On Sunday, there were two major-league baseball games where a pitcher walked a batter with the bases loaded. Cubs relievers walked the bases loaded, then hit the next guy to bring in the winning run in the 11th inning. And Yankees reliever Scott Proctor issued two walks with the bases loaded — to tie the game, then to give away the lead. And both teams proceeded to lose the game, as they should when walking someone with the bases loaded.
Why do managers let this happen? I know I’m not alone in thinking that it’s never a good idea to walk someone with the bases loaded. I’d pull any reliever who already walked two in an inning. But if a pitcher walked someone with the bases loaded, I’d pull him immediately. There’s no excuse. It forces in a run. Even if you have to throw it down the middle, there’s at least a chance that the hitter will miss it or hit it at someone. But when you walk them, the chance of them scoring is 100%.
Here’s what a manager should do. He should keep himself in shape, practice his pitching, then when a reliever implodes on the mound again, walking people with the bases loaded, the manager should go to the mound and demote that guy to Triple-A right then and there. He could act like an umpire, making the motions for “You’re outta here!” Then replace his spot on the roster with yourself. Proceed to pitch out of the jam and tell your reliever, “This is how it should be done!”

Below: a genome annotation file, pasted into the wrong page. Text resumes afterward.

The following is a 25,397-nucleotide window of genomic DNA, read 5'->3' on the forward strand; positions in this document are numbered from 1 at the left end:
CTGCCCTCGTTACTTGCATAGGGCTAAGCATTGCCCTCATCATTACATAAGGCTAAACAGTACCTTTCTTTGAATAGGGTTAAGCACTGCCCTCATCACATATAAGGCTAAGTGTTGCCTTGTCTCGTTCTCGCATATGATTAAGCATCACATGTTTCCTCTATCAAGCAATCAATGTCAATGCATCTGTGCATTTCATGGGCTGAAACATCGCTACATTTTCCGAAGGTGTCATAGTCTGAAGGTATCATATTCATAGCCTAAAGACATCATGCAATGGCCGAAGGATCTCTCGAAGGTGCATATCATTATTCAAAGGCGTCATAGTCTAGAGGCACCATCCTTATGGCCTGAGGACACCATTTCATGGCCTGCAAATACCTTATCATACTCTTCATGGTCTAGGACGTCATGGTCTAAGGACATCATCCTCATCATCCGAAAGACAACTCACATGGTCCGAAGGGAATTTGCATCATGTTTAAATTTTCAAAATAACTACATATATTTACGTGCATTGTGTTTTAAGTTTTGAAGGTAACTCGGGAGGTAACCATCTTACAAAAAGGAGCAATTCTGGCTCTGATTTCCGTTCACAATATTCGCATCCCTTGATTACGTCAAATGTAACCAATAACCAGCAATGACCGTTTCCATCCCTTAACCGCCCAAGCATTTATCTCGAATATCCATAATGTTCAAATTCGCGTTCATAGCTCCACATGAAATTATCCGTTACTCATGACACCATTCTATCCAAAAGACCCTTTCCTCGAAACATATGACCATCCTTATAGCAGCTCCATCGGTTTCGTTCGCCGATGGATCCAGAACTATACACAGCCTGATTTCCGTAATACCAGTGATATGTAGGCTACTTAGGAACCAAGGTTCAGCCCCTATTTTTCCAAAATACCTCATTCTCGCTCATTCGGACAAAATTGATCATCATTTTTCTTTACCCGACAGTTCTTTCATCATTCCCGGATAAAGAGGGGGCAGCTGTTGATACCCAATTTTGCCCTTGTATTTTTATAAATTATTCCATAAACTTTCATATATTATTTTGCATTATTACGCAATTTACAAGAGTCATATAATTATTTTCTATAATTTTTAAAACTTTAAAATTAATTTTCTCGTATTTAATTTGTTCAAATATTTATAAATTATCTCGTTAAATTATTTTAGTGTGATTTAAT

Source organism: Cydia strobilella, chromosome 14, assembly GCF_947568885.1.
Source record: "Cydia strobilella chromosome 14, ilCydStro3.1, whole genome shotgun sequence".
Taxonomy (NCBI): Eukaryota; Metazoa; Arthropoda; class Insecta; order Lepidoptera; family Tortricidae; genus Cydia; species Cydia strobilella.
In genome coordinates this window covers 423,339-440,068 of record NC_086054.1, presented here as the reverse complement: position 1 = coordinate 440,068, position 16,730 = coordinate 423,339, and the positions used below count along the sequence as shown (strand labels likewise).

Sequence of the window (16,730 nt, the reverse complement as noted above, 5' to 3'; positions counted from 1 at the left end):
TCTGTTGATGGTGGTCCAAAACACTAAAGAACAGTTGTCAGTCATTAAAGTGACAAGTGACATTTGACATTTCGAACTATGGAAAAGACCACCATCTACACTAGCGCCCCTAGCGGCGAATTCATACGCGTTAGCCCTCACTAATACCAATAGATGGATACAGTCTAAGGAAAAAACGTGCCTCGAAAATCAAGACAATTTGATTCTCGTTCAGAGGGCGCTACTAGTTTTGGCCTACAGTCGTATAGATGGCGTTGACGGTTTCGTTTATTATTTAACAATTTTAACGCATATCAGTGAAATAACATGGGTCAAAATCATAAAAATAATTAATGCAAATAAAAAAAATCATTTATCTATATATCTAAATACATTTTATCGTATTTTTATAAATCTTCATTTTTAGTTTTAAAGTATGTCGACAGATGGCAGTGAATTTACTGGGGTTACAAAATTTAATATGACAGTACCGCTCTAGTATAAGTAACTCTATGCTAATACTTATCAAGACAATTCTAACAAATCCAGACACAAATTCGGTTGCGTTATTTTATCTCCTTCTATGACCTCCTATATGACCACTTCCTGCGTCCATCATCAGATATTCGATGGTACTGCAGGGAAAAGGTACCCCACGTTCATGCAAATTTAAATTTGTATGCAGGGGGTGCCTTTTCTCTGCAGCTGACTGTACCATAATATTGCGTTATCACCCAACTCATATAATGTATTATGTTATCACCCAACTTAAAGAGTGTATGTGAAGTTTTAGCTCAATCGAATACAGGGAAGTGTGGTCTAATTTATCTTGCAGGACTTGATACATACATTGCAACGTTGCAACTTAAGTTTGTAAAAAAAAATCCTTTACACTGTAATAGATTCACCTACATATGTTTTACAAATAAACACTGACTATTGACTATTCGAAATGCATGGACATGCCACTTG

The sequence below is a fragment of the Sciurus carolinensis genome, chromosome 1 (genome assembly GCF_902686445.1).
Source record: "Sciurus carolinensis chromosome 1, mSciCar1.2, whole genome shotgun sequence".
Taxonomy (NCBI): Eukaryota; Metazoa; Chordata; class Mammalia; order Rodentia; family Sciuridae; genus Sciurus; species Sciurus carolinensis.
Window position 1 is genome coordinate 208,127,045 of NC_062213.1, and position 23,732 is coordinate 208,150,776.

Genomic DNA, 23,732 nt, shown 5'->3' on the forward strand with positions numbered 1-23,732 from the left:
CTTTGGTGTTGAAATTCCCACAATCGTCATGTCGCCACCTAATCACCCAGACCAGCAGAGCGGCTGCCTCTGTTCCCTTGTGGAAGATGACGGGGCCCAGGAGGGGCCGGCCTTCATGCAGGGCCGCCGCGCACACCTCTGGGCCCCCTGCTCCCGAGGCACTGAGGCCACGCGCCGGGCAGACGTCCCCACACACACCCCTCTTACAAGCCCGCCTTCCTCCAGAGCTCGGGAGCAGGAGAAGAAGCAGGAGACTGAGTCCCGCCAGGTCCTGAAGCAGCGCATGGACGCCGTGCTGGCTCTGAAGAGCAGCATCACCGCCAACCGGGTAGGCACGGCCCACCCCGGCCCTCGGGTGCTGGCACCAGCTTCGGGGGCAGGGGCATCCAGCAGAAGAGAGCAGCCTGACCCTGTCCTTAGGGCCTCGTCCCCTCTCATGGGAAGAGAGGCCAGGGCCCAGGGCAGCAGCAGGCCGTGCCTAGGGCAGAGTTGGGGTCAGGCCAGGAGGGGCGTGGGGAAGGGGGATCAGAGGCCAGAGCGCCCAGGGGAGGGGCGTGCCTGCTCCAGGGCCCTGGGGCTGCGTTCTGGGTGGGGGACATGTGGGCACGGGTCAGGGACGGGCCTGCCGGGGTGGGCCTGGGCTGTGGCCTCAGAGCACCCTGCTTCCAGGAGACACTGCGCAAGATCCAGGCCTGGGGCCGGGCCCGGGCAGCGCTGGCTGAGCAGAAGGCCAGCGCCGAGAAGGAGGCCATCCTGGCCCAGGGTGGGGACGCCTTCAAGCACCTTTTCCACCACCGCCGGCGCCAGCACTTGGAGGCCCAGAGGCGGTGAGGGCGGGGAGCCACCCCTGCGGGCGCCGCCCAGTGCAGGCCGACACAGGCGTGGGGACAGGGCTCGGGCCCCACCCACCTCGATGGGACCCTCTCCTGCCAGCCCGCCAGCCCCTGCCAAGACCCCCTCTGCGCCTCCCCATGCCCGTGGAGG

If the manager is just too old to pitch, he could arrange to have someone in the stands behind their dugout who he knows can pitch. When you pull your pitcher out of the game, go grab that guy out of the stands and bring him into the game, putting him in. And of course don’t let anyone know that you rigged it. This way it’ll look like you just pulled a random person out of the stands who can pitch better than the guy you just took out. That’ll teach him to walk people with the bases loaded! Plus it’ll create lots of publicity for yourself and the team.